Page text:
A 6/7 wt is fun under ideal conditions, but I can remember too many times on the water that my Sage 7136 simply couldn't cut it. Not enough punch to overcome summer winds and toss bushy dries. I like a rod for 7/8 lines, around 14', to reach out. Why have so many rod makers skipped over 14' 7 wts? (and why have others botched it!). Thankfully a few haven't.
A 13' 7 is a wonderful stick for most applications but wind and large rivers might not make it perfect. (But there is a lovely one up for auction now just in case )
The 14' 3" Solstice that Mike mentions is a sweet rod as well. Sean and I just got off the river playing around with it's brother the 15'2" Solstice and I was very impressed. We were throwing tips on it but it really shined with both the 7/8 Mid Spey and the 7/8 Delta Long.
There are a number of other grerat rods out there. If possible, get somewhere where you can cast them side-by-side and see what matchs your style. The Sandy Clave next month should fit the bill nicely.
Come and test the best selection of spey rods and lines on the West Coast. You should have a chance to test the CNDs, Sage, T&T, Meiser, and others on the spot to decide what you like best. You won't have time to test a fraction of what is available.
I not really in the market for a summer rod yet. I am simply interested in what everyones favorite summer steelhead rod is. I am planning on attending the Sandy Spey Clave. I have a lot of rods to cast so it should be fun.
If I had to pick one summer rod for steelhead large and small, and river medium to large I would go with the Scott LS2 1408. If i knew that I was only on bigger rivers I would go with the 1509 and a long belly line. Super light in the hand and easy to cast. Perfect.
I just got an opportunity to try the LS2 1307 and was surprised that so many pronounced this a faster rod than the ARC. I found the rod to have the same flex in the top 1/2 of the blank and a wee bit more power in the butt than, say, the 1287 ARC. Definitely not fast or even med fast. Threw a 7/8 midspey. Might be a different animal with a 6/7 long delta, but the midspey had to be stripped in to almost the color change in hand to be able to lift the line off the water without overloading the top of the rod.
Not trying to give the imprression that I did not like the rod. I thought it was a very nicely built rod and has that "Scott" feel to it. Very nice. It's just that it had been hyped as the rod that splits the difference between the A2 and ARC in action, and the 1307 is not that. It is like an ARC without the spigot ferrules at a more friendly price, which is great. Also amazingly light in hand. A rod you'd be happy casting all day.
Of course this is only my 2 cents worth after throwing the rod for 10 minutes. A friend of mine really loved the rod, his eyes got real big and he told me "Jim, you've got to go over there and try the LS2!"
I look forward to trying the bigger sticks in this line. The friend who brought out the 1307 is bringing the 16 footer next time. That ought to be fun :saeek:
By the way, to answer the original question, best dry line spey rod of all time? Burkheimer 8139!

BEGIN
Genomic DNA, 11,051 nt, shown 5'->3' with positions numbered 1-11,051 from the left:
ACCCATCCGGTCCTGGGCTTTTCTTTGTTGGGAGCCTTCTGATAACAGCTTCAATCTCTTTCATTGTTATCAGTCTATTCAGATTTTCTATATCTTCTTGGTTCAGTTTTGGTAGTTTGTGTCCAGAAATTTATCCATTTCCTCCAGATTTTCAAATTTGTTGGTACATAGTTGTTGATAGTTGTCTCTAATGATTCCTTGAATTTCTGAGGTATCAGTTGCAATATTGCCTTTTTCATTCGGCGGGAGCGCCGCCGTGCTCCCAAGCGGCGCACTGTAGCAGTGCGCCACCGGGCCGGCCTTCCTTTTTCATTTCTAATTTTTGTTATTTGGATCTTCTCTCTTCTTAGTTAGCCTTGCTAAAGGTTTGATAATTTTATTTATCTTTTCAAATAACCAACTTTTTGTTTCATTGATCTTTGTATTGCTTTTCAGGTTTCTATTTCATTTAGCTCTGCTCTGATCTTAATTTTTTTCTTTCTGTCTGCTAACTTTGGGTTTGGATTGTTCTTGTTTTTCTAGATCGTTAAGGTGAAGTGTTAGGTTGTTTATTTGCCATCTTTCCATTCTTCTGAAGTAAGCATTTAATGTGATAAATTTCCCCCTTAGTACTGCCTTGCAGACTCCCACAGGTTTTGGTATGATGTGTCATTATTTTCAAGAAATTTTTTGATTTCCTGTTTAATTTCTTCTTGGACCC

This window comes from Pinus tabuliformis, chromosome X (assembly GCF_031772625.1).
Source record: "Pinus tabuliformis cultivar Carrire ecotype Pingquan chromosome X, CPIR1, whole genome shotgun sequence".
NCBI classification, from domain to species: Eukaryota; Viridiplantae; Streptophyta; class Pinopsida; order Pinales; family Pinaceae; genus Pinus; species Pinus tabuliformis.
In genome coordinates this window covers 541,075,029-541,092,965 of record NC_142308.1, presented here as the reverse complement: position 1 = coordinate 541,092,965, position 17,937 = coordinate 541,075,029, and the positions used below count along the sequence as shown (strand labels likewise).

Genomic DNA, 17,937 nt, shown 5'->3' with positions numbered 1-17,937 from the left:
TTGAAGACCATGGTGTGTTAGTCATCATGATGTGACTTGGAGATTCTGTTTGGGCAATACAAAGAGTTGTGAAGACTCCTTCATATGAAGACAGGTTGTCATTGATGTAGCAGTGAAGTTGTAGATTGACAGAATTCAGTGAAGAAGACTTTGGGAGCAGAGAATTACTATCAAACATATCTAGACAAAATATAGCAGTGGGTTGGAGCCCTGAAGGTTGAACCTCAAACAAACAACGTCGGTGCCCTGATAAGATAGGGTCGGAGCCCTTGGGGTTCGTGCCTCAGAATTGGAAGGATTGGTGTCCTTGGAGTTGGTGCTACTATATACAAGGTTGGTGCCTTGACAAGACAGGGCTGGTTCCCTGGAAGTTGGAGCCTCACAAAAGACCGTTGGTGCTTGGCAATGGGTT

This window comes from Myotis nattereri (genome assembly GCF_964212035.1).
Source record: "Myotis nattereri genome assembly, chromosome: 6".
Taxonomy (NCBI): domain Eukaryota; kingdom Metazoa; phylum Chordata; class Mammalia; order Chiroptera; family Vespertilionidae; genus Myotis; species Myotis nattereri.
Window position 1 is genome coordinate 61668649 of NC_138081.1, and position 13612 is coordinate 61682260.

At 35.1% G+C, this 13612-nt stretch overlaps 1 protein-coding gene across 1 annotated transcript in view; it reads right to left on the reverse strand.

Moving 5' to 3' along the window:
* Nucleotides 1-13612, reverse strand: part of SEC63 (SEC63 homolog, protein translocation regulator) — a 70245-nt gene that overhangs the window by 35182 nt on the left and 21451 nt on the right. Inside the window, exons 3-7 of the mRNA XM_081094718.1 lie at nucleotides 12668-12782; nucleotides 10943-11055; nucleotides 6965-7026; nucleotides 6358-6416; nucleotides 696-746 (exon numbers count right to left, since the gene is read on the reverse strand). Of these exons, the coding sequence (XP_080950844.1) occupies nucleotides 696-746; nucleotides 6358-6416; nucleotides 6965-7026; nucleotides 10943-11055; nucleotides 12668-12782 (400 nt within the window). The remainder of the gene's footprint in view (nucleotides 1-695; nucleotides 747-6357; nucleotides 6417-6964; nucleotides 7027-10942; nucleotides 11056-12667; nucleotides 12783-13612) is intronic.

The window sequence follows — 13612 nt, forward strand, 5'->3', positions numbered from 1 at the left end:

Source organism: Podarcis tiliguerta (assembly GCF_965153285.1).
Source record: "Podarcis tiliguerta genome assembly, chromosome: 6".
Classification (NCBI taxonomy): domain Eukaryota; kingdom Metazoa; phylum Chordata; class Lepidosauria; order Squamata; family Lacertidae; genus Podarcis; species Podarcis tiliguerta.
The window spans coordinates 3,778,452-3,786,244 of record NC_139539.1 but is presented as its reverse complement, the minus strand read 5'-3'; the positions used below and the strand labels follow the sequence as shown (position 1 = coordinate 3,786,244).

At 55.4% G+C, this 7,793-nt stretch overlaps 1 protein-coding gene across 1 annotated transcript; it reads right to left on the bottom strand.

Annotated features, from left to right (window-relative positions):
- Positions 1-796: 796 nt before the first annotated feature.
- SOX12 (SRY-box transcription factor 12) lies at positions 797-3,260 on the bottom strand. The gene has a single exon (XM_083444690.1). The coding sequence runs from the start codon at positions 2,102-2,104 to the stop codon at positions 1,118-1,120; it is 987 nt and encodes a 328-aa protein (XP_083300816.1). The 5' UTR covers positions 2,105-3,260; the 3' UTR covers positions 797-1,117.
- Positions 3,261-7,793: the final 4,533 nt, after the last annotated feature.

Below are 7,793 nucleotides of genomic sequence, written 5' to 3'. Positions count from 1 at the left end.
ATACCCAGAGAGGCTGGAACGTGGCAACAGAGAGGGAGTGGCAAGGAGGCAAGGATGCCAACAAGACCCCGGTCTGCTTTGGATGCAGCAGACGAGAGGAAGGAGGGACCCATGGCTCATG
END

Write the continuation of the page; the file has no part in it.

I have to concur with Steve on this one. I was on the hunt to find what I considered the best tool for the job and I have settled on that 14ft 7wt range. I personally feel that a 9wt rod for summer steelhead and MOST winter steelhead is like shooting ground squirrels with a 30-06. Fun-Yes, but overkill. An additional factor to consider is the size of water.....and unless you're fishing the Thompson on a regular basis does that extra foot make or break your day.....more than likely not. Sink tips for winter fishing....there are plenty of rods in the 14 ft 7wt category that will handle a sink tip just fine but wont make a fish feel like a 3 inch trout on your trusty 6 wt. Does the 8/9/10 category make that much of a difference in fighting a fish than a 7wt? A tiny bit maybe. The potential is always there for a big huge fish that will kick your butt....but the normal day of steelheading does not yield these returns and as long as you fight fish properly....you're not loosing much perfomance at all. So, for ME (And only ME) I think the best all around tool for the general application is a 7wt.
Its like the same progession that we all go through with a single hander. We tell everyone who asks what the best all around single hander is and 99.999 % of the time its a 9ft 6wt. Which is true. However, another 80% probably owns a 5wt, 4wt, and 3wt who fish for trout in all but the windiest places. Same goes for spey rods. Go 9wt to learn......and then we start down sizing except for those special/specific applications. Just my pennies.
I fish the 6/7 midspey on the 1307 and it is a perfect match. I bet the 7/8 did make the rod feel soft. The 1287 is very different then the rest of the ARC series and i think of it as more of an 8 wt. then a 7. If you compare the 1408 LS2 to the ARC 1308 or 1409 you will get a much better idea of the differences between the lines. They are very different.
Let me know what you think of the 1610. I just got one and am just starting to try lines on it. Way suggested the 9/10 XLT but I have not tried it yet.
I suggest that interested parties contact T&T, preferably Lon Deckard, to express interest in a 14' #7. He and I had a brief exchange on this years ago, and he seemed interested, but I'm only one voice. I have a feeling that they (he) could be swayed now that their two handers are getting the good attention and visibility that they deserve.
I can only imagine how awesome T&T would make this as a summer rod, especially with a design goal of a summer rod, instead of a crossover summer/winter rod which is how I view the Sage 14' #7.
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